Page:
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Open Access Research article

Good vs complementary genes for parasite resistance and the evolution of mate choice

R Stephen Howard1* and Curtis M Lively2

Author Affiliations

1 Department of Biology, Middle Tennessee State University, Murfreesboro, TN 37132, USA

2 Department of Biology, Indiana University, Bloomington, IN 47405-3700, USA

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BMC Evolutionary Biology 2004, 4:48  doi:10.1186/1471-2148-4-48

Published: 19 November 2004

Abstract

Background

Female mate choice may be adaptive when males exhibit heritable genetic variation at loci encoding resistance to infectious disease. The Hamilton-Zuk hypothesis predicts that females should assess the genetic quality of males by monitoring traits that indicate health and vigor (condition-dependent choice, or CD). Alternatively, some females may employ a more direct method of screening and select mates based on the dissimilarity of alleles at the major histocompatibility loci (we refer to this as opposites-attract, or OA). Empirical studies suggest that both forms of mate choice exist, but little is known about the potential for natural selection to shape the two strategies in nature.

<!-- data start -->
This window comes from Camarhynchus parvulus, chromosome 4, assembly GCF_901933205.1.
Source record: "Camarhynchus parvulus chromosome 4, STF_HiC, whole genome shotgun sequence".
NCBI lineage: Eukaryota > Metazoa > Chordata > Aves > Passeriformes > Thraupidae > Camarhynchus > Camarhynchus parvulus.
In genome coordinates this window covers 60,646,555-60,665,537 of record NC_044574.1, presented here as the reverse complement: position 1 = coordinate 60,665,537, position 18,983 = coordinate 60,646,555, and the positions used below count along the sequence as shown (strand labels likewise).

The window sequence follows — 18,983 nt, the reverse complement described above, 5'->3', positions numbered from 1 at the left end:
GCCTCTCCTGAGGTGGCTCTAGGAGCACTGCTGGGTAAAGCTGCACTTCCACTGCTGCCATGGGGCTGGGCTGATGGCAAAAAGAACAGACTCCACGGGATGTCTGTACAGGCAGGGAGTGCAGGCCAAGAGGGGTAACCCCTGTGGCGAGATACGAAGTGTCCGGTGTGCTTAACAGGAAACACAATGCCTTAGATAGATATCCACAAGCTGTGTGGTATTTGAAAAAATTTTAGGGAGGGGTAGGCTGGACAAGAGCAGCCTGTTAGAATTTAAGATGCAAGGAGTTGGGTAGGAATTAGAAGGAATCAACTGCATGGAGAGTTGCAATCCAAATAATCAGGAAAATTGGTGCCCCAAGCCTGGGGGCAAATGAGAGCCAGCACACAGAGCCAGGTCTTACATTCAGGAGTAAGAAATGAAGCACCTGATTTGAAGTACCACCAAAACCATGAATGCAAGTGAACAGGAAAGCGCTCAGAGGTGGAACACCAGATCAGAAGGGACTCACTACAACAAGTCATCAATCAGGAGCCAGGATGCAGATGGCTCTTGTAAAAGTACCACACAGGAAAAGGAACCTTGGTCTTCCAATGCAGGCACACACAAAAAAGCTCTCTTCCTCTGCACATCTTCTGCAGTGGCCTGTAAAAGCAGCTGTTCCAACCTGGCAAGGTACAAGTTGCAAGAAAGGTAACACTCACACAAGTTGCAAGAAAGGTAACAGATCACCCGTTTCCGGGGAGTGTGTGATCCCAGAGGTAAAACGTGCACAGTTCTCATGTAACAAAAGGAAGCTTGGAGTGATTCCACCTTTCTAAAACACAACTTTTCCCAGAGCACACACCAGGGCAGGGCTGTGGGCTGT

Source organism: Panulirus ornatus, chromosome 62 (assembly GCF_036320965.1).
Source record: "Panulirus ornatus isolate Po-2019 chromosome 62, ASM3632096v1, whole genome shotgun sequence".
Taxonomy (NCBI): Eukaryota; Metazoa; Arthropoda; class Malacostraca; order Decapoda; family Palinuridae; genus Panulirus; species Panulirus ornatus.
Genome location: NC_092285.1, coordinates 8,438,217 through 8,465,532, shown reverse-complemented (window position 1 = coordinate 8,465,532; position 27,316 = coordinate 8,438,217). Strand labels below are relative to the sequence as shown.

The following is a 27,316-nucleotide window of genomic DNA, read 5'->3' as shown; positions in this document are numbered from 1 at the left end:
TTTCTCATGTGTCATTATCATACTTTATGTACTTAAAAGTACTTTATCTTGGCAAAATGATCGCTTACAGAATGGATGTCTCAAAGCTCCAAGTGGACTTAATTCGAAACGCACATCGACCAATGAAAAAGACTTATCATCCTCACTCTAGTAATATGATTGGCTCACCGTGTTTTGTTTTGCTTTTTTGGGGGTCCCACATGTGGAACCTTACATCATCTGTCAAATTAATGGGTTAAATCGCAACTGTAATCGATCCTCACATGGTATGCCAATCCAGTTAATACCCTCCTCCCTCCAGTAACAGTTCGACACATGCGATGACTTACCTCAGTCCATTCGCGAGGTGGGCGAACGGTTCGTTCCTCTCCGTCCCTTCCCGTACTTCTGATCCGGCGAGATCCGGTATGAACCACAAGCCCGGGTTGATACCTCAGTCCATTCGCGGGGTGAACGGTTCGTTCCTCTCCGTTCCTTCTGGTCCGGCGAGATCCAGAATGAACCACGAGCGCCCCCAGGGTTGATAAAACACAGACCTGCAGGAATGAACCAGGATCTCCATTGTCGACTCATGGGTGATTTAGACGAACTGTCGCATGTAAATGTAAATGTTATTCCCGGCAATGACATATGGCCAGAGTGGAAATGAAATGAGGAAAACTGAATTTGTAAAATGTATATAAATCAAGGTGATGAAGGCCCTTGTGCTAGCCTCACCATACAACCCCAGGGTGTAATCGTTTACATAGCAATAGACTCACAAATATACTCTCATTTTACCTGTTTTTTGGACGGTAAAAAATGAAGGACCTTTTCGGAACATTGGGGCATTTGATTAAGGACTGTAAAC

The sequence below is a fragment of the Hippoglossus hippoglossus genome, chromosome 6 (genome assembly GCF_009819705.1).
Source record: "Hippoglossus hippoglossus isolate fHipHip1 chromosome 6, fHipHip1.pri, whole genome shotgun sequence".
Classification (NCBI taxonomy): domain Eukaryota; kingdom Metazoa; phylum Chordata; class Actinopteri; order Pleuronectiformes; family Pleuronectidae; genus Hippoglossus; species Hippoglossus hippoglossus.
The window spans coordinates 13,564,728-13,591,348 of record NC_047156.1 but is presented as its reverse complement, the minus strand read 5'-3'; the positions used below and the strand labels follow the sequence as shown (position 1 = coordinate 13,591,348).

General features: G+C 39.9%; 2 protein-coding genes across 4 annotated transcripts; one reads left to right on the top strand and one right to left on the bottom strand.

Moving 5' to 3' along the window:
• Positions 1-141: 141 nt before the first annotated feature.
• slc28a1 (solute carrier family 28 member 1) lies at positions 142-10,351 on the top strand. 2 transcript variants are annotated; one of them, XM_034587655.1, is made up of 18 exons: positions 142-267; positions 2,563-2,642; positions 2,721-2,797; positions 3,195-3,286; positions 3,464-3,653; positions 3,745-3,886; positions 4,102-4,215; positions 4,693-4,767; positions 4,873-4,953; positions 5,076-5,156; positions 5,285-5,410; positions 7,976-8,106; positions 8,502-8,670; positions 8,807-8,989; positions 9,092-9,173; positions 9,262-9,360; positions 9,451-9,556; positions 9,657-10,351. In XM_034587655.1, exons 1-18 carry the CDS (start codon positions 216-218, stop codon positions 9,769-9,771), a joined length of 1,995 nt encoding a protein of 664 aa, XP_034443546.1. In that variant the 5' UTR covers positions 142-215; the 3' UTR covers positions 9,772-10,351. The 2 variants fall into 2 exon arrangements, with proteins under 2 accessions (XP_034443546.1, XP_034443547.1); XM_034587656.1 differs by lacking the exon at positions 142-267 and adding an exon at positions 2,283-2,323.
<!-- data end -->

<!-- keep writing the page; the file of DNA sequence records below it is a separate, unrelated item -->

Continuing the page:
Results

We used computer simulation models to examine the evolutionary fates of the two forms of mate choice in populations at risk for infection by debilitating parasites. We found that populations exhibiting random mating (no mate choice) can be invaded and replaced completely by individuals practicing CD type mate choice. We also found that an allele encoding OA choice can increase when rare in randomly mating populations, but that it does not go to fixation under selection. A similar result was obtained when the OA strategy was introduced into populations practicing CD mate choice. As before, we found that the OA choice allele will increase when rare, and that it will not go to fixation under selection. The converse however was not true, as CD individuals gain no rare advantage when introduced into an OA population.

Conclusions

Taken together, the results suggest that, when rare, OA is the best strategy for parasite evasion (of those considered here). The consequence of OA increasing in the population, however, is to reduce the parasite driven genotype oscillations and facilitate the breakdown of linkage disequilibrium at the disease-resistance loci. This leads to a neutrally stable situation in which different strategies have equal fitness, and suggests that multiple forms of mate choice may be expected to occur in populations at risk from infectious disease.